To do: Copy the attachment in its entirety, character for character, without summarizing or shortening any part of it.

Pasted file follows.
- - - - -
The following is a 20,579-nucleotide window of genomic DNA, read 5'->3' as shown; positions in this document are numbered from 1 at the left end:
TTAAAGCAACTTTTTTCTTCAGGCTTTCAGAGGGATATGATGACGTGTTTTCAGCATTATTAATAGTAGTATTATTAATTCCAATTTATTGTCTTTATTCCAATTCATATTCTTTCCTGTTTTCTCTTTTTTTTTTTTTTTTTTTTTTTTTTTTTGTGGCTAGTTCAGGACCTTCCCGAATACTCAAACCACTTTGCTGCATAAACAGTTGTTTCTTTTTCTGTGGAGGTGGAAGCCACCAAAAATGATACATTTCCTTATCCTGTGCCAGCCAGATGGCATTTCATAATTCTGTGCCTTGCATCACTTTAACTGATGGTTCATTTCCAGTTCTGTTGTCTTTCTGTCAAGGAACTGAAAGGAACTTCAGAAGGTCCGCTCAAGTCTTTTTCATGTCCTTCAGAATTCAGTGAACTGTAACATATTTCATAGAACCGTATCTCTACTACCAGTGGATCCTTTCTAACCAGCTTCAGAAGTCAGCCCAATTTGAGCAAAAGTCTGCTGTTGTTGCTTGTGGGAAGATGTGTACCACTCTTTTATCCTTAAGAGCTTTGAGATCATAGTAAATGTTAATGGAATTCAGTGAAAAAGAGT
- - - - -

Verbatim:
The following is a 20,579-nucleotide window of genomic DNA, read 5'->3' as shown; positions in this document are numbered from 1 at the left end:
TTAAAGCAACTTTTTTCTTCAGGCTTTCAGAGGGATATGATGACGTGTTTTCAGCATTATTAATAGTAGTATTATTAATTCCAATTTATTGTCTTTATTCCAATTCATATTCTTTCCTGTTTTCTCTTTTTTTTTTTTTTTTTTTTTTTTTTTTTGTGGCTAGTTCAGGACCTTCCCGAATACTCAAACCACTTTGCTGCATAAACAGTTGTTTCTTTTTCTGTGGAGGTGGAAGCCACCAAAAATGATACATTTCCTTATCCTGTGCCAGCCAGATGGCATTTCATAATTCTGTGCCTTGCATCACTTTAACTGATGGTTCATTTCCAGTTCTGTTGTCTTTCTGTCAAGGAACTGAAAGGAACTTCAGAAGGTCCGCTCAAGTCTTTTTCATGTCCTTCAGAATTCAGTGAACTGTAACATATTTCATAGAACCGTATCTCTACTACCAGTGGATCCTTTCTAACCAGCTTCAGAAGTCAGCCCAATTTGAGCAAAAGTCTGCTGTTGTTGCTTGTGGGAAGATGTGTACCACTCTTTTATCCTTAAGAGCTTTGAGATCATAGTAAATGTTAATGGAATTCAGTGAAAAAGAGT